The Honourable Patty Hajdu, P.C., M.P.

Vision:

The Government of Canada’s long-term vision for this work is to eliminate all forms of Gender-based violence in public and private spheres.

Context

To contribute to this vision, the Minister of Status of Women, the Honourable Patty Hajdu, has been mandated to develop a federal strategy against gender-based violence (the federal strategy).

To inform the development of the federal strategy, we are reaching out to Canadians throughout summer 2016 to hear various perspectives on how to strengthen the federal approach to addressing and preventing Gender-based violence.

For more information about our engagement plan, see: http://www.swc-cfc.gc.ca/violence/strategy-strategie/gbv-vfs-en.html

The purpose of this document is to set out:

What is Gender-Based Violence?

Gender-based violence (GBV) is violence perpetrated against someone based on their gender expression, gender identity or perceived gender.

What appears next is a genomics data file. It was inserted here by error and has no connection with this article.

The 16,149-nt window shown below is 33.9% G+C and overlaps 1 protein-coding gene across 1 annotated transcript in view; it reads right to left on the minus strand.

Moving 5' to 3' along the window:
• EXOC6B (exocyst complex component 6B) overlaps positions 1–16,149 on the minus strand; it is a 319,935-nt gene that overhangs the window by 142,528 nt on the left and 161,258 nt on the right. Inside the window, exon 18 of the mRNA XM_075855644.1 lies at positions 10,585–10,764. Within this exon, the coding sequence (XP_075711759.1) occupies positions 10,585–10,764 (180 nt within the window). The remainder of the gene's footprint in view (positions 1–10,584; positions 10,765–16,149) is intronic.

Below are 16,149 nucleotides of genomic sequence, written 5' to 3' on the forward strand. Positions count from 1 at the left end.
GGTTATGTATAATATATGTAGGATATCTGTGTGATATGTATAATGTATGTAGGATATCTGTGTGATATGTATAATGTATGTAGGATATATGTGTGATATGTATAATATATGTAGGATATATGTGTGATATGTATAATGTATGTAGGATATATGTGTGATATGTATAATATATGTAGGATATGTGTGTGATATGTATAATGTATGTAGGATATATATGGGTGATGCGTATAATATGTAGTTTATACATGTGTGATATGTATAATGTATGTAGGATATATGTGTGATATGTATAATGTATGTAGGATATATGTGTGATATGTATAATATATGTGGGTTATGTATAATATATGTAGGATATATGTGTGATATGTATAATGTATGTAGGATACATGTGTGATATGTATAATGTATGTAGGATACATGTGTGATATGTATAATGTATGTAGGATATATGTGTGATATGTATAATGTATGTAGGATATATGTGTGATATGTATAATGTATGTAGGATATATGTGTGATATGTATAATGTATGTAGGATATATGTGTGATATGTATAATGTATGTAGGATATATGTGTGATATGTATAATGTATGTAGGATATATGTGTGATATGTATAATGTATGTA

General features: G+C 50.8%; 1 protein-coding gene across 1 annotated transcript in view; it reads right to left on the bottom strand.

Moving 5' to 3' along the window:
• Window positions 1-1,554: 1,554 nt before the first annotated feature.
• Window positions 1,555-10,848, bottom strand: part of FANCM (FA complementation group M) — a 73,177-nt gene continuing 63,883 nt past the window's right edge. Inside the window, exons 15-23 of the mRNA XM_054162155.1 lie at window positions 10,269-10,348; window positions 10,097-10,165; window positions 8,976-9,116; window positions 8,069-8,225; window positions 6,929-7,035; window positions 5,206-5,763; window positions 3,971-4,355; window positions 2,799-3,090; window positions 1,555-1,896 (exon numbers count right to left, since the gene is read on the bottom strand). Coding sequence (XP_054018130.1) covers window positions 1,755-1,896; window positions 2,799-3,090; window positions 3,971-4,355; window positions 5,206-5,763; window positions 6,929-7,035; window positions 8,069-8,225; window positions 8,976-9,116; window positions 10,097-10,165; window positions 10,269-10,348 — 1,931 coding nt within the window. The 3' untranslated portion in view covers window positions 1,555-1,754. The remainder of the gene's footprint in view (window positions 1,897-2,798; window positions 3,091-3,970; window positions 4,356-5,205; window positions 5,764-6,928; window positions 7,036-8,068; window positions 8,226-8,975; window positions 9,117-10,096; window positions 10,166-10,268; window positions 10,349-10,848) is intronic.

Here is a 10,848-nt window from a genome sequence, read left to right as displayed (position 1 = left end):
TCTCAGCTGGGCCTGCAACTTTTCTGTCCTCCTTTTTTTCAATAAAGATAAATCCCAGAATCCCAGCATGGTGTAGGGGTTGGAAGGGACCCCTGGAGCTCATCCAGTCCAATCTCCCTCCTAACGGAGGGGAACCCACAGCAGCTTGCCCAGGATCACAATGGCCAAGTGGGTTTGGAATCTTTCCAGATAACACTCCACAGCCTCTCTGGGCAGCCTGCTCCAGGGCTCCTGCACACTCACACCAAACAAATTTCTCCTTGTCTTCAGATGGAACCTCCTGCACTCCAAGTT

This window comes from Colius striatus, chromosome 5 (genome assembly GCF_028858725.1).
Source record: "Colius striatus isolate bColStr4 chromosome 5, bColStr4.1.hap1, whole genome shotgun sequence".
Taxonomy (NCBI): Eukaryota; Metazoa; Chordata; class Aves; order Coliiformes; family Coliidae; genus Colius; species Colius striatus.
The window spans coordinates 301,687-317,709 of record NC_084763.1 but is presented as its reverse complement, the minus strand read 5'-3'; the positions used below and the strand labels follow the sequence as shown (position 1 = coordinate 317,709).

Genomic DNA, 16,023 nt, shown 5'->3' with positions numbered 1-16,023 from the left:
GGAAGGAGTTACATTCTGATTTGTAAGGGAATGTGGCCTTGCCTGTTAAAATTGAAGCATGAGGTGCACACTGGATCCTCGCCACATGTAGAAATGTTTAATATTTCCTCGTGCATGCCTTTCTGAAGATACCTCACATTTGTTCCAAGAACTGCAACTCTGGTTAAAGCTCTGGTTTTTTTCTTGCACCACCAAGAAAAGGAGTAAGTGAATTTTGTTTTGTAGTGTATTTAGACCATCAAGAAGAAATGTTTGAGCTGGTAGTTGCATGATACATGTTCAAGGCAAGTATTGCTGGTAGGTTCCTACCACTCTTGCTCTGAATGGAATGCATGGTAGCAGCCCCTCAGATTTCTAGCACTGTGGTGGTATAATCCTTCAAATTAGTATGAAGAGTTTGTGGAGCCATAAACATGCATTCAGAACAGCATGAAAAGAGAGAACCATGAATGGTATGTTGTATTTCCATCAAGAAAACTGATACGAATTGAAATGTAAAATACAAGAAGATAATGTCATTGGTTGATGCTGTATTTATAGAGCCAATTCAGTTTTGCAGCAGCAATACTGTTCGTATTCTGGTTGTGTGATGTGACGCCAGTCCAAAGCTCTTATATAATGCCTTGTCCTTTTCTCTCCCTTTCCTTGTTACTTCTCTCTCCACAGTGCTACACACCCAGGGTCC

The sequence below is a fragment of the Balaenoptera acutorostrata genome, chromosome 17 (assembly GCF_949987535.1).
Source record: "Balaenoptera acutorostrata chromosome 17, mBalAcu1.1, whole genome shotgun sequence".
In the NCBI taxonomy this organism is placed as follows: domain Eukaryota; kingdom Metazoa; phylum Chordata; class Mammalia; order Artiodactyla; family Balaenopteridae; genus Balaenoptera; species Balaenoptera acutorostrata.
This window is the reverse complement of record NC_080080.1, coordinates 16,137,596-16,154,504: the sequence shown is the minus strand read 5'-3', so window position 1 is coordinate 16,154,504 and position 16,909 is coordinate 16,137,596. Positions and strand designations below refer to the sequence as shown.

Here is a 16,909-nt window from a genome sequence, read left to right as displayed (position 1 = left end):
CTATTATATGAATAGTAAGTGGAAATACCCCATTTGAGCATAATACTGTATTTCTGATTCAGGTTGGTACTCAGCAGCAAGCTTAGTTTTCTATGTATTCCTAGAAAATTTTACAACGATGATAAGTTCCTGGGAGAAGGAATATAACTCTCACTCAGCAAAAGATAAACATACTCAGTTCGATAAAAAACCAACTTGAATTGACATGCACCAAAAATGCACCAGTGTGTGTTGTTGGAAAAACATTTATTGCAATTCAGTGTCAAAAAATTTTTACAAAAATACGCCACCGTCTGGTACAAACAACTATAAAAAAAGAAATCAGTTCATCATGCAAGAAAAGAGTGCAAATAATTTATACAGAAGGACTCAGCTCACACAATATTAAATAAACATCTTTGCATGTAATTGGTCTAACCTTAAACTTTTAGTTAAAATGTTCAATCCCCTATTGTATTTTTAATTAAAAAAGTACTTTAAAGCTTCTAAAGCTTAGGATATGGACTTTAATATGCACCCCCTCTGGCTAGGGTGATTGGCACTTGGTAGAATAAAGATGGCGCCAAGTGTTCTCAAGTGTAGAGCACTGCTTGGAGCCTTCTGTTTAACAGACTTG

Violence against women and girls is one form of GBV. GBV also has a disproportionate impact on LGBTQQI2S (lesbian, gay, bisexual, transgender, queer, questioning, intersex and two-spirit) and gender-non conforming people.

Forms and Impacts of Gender-Based Violence

Gender-based violence (GBV) refers to two key forms of violence, including:

Specifically, GBV includes any act of violence or abuse that can result in physical, sexual or psychological harm or suffering. Examples of types of violence and abuse include:

Across the forms of violence, women and girls are most likely to be victimized by men and young men they know through interpersonal relationships, including intimate/dating partners, acquaintances and friends.Footnote 2